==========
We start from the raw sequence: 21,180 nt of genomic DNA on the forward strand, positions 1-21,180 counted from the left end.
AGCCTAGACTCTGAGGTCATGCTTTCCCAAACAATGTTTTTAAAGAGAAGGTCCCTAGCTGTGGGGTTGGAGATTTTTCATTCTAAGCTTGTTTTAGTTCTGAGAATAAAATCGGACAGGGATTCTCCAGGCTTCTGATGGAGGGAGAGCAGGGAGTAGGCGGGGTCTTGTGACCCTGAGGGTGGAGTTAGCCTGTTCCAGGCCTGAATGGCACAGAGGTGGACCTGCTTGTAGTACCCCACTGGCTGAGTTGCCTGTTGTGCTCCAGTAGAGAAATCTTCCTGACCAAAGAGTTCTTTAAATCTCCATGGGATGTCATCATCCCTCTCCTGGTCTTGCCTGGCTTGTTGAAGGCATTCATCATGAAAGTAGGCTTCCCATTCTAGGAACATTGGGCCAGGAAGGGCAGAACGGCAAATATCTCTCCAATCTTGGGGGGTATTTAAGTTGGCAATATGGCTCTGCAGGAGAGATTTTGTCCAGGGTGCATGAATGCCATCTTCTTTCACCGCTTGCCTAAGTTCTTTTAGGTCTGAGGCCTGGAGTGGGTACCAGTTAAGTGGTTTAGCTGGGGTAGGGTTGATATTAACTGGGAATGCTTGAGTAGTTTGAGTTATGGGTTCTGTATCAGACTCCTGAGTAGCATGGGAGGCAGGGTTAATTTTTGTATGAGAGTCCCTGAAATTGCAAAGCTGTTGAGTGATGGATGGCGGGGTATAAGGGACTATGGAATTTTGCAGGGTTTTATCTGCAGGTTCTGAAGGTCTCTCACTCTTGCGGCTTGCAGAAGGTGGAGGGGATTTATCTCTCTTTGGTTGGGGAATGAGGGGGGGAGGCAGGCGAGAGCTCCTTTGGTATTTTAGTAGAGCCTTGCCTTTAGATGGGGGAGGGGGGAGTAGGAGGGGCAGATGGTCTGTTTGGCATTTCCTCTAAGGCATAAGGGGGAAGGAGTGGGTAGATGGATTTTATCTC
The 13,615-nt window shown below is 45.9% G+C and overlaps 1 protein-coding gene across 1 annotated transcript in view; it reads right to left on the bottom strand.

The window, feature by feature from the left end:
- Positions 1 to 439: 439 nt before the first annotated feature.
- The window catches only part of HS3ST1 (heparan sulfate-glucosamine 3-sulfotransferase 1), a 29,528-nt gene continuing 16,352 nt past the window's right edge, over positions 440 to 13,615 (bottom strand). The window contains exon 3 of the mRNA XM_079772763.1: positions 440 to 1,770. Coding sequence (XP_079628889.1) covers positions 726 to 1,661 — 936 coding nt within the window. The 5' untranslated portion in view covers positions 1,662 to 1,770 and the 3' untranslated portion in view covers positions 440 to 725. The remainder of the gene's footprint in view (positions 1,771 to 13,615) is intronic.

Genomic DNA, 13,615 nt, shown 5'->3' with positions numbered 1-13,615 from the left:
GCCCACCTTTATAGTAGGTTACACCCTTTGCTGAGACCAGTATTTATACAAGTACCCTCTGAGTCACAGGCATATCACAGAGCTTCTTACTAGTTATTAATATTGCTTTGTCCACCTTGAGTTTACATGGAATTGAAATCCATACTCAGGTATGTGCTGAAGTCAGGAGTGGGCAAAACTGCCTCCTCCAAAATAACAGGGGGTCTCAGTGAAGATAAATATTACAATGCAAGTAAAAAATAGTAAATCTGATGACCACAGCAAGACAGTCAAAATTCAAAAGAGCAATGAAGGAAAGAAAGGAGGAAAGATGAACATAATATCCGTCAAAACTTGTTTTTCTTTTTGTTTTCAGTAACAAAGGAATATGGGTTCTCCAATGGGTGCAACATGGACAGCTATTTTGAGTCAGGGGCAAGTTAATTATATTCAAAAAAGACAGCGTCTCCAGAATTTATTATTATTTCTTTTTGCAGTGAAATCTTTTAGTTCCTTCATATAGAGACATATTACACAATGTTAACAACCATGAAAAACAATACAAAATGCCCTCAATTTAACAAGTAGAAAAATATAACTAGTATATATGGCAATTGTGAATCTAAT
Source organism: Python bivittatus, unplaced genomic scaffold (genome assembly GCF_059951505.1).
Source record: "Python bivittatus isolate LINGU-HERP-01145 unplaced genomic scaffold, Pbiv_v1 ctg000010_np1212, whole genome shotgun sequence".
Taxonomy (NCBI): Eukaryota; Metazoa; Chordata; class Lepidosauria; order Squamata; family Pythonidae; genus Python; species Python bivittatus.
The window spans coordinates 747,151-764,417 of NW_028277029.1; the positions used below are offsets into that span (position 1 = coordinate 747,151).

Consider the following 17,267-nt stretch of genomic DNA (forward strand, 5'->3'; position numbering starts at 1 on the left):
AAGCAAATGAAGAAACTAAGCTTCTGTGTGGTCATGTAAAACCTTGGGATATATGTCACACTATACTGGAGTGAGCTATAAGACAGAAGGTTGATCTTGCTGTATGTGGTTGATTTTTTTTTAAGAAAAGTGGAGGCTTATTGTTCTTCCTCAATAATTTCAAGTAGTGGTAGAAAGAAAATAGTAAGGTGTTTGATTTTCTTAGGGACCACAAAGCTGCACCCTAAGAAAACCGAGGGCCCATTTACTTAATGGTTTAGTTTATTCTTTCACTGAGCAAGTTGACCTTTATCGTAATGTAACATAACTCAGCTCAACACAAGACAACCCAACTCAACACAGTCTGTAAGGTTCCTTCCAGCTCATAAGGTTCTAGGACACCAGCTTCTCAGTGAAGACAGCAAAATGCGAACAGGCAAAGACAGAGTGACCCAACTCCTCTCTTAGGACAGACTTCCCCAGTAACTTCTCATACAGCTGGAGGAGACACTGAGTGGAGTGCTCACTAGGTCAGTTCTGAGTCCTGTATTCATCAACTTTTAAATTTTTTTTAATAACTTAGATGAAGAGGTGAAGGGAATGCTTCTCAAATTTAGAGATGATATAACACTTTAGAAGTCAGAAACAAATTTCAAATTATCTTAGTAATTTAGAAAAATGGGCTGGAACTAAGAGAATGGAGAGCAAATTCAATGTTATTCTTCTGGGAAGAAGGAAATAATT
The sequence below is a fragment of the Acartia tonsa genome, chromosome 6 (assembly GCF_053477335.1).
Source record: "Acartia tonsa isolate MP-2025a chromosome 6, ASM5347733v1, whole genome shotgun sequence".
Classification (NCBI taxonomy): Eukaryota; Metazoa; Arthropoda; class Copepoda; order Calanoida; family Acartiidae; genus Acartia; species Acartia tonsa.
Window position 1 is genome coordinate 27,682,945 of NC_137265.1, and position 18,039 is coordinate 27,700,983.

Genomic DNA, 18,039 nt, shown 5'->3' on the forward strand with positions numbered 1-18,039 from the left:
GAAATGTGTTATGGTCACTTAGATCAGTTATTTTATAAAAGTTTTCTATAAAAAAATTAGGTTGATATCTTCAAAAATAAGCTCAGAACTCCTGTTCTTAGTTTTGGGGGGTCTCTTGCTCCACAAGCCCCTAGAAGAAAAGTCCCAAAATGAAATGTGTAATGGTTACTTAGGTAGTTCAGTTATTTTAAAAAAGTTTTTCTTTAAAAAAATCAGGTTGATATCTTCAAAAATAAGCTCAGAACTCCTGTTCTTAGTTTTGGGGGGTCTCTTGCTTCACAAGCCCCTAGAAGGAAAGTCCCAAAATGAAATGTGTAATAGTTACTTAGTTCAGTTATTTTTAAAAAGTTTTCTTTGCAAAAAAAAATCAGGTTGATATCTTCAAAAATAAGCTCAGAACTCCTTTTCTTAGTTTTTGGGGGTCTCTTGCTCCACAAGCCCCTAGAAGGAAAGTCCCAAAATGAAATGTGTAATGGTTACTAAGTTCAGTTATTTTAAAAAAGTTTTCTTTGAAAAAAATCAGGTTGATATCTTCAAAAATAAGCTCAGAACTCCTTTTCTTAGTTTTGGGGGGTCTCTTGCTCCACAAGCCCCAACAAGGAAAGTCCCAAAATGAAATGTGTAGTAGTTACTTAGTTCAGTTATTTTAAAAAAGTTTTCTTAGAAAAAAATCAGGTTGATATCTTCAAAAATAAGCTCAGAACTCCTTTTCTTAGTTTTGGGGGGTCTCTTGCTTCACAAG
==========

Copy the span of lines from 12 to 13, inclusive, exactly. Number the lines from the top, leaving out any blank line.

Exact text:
The window spans coordinates 747,151-764,417 of NW_028277029.1; the positions used below are offsets into that span (position 1 = coordinate 747,151).

Consider the following 17,267-nt stretch of genomic DNA (forward strand, 5'->3'; position numbering starts at 1 on the left):